And this is a good job, he adds. There are two economies in today's Cuba, one driven by near-worthless pesos and the other, US dollars. Like the prostitutes, he makes dollars. Do people lose their jobs for saying the wrong thing? Amnesty International says yes - there are political prisoners in Cuban jails while gay people languish in squalid correctional institutes as a direct result of their sexuality. Wire has been firmly instructed not to wear a skirt onstage, as he often does back in Britain.

One thing everyone agrees on is there is no obvious candidate to replace Castro and people hedge around the question of what happens when he's gone. Now along come the avowedly anti-American Manic Street Preachers, heavily subsidised by the multinational Sony Corporation, perhaps paving the way for others.

Things seem a little different by showtime. Thousands of young Cubans are pouring excitedly into the Karl Marx Theatre to see a band they know little about. No one has the faintest idea what the audience will make of them.

Then word comes that Fidel is here. He has had an impromptu backstage summit with the band. During the jovial exchange, Fidel mentions he has seen the lyrics to the song Baby Elian, about the Cuban boy who became the focus of a tussle between the US and Cuban Governments last year - and that he finds them "beautiful". The problem is the Manics hadn't intended to play the song ("We thought it would just be too much," Wire grins), meaning singer/guitarist James Dean Bradfield has to bail them out with a solo acoustic version, at the end of which Castro rises in a flamboyant show of appreciation. I find myself wondering what all this is about.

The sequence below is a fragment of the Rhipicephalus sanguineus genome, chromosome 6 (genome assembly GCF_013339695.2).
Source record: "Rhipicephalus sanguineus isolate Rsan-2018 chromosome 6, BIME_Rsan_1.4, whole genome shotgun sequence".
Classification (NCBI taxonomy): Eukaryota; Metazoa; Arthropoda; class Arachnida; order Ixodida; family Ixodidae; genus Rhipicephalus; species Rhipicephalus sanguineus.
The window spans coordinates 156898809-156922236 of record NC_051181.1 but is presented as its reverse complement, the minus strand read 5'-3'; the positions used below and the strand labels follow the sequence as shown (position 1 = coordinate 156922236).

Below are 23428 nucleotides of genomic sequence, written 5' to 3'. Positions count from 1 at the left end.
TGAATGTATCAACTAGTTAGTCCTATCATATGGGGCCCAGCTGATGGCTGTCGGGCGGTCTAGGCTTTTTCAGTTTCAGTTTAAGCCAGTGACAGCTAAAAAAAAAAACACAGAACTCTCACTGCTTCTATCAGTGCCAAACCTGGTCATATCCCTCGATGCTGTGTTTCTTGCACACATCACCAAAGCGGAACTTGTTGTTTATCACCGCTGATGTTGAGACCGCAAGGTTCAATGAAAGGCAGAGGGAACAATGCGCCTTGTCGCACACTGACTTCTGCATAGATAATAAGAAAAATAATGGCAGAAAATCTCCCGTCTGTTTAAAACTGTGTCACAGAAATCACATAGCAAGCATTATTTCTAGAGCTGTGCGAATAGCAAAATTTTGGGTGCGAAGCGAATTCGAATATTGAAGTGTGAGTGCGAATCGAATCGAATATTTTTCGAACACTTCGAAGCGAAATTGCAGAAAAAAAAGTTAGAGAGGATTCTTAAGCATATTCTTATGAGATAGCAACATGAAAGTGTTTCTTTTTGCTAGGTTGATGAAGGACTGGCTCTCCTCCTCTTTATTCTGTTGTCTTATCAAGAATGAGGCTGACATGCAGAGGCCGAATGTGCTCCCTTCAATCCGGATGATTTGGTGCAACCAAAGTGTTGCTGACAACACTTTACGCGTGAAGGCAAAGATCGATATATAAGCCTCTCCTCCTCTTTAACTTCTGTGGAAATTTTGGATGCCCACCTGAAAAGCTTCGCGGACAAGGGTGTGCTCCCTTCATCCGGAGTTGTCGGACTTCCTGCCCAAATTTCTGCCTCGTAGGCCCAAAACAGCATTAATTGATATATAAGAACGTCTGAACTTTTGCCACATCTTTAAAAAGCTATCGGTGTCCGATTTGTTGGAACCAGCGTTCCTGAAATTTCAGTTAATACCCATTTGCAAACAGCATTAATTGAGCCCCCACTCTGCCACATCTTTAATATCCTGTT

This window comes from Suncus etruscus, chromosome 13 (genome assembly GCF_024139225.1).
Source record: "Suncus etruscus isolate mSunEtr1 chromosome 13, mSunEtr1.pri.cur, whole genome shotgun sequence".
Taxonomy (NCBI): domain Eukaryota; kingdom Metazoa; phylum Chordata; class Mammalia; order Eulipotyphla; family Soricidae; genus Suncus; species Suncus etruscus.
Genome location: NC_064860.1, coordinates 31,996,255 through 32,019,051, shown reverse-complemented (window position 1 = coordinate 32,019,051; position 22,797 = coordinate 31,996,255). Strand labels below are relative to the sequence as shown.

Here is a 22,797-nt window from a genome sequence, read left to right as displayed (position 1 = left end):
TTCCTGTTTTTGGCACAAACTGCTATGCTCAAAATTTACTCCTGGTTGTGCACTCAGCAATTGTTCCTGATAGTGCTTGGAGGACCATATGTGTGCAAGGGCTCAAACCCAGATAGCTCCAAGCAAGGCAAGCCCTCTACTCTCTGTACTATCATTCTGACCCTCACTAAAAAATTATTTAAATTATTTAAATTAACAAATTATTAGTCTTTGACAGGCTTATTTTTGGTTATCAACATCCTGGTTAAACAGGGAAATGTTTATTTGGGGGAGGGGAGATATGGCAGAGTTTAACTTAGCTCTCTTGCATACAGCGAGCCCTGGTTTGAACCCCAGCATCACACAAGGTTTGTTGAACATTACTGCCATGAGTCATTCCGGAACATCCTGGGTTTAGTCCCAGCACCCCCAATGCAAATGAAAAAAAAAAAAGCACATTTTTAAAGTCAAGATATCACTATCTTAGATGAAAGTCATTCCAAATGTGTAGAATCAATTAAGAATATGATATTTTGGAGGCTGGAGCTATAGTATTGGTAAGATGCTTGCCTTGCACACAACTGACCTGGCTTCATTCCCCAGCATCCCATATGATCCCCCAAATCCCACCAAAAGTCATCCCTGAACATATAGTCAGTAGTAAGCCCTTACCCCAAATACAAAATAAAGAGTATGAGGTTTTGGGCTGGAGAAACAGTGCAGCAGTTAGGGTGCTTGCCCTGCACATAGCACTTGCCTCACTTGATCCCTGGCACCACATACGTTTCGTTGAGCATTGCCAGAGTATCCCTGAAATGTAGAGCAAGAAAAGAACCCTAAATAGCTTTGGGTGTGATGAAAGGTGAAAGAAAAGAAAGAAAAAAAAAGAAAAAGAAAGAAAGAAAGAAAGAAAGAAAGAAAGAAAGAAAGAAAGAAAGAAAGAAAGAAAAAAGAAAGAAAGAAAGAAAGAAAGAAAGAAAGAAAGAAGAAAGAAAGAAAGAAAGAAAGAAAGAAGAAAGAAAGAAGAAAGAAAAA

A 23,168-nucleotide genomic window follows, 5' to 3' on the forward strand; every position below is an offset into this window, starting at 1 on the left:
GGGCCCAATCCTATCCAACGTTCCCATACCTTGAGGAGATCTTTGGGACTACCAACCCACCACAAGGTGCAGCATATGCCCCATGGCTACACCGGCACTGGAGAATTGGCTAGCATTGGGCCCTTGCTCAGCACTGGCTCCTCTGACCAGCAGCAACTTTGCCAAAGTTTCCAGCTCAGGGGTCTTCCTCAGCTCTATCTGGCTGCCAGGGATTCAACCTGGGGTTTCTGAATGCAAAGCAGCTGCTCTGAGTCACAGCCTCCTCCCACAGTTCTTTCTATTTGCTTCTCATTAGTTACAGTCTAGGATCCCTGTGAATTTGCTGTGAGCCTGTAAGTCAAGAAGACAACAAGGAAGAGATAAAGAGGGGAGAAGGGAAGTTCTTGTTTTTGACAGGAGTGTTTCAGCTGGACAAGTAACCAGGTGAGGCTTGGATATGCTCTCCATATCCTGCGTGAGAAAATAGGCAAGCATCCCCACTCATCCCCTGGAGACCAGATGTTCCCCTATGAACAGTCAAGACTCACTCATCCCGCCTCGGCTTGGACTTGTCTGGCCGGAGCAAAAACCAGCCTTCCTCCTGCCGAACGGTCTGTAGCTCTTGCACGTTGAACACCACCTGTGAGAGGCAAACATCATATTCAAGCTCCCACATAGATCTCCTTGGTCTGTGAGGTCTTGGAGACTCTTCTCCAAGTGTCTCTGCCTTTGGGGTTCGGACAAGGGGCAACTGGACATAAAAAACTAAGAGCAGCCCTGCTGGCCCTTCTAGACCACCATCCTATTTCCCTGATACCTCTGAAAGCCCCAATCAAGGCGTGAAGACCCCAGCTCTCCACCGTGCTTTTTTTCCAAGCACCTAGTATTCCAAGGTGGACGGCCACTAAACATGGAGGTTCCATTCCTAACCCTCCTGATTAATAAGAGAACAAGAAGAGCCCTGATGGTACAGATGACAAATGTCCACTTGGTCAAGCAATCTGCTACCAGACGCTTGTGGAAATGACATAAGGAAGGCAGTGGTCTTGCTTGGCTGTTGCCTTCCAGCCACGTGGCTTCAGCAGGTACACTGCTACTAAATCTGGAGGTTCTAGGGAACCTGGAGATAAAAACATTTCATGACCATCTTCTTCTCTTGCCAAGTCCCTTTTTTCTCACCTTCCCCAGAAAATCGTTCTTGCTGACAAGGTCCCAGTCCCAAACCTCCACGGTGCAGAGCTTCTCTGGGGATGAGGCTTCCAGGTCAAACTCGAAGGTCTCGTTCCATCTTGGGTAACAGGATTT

"I suspect that this concert will be talked about for years to come," suggests Michael White, the British Council's country director. Despite myself, I have to acknowledge the pleasure ordinary Cubans seem to be taking in the mere fact that a well-known foreign band has made the effort to come here.

That said, cultural solidarity isn't the only talking point later. Bumping into Nick Naysmith, guest keyboard player, I ask him for his impressions of Fidel.

"Well," he offers, "I can tell you one thing. He dresses to the left."

"Er, sorry?"

"Yep. It was huge."

Everybody's talking about it and it's not long before word gets out that Fidel has two local nicknames - "The Beard" and "The Horse". Unable to quite believe what I'm hearing, I consult the ever-down-to-earth Bradfield. "It was halfway down his leg," he twinkles. "Now we know the source of his power, don't we."

For the first time, that old story about the CIA attempting to assassinate the father of the revolution by poisoning his underpants makes a kind of sense.

The next morning, Wire wakes to a deep sense of anticlimax. He'd played a blinding show, met one of his heroes, Fidel Castro, then two more: the athlete Alberto Juanterino, and Felix Savon, an impossibly statuesque former boxer. Now he feels drained.

Fidel has invited the Manics to be guests of honour at the opening of a new state university. Right from the start, the atmosphere is strained. As the day-long excursion wears on, the band becomes truculent. ("It was like a return to the old days of communism," Wire says later. "We were carted around, with no one giving us any information about what was happening.") Eventually we arrive at the college, which is festooned with student artwork, much of it familiar images of Che Guevara. The band are in a foul mood by this time, talking of going straight home and f---ing Castro.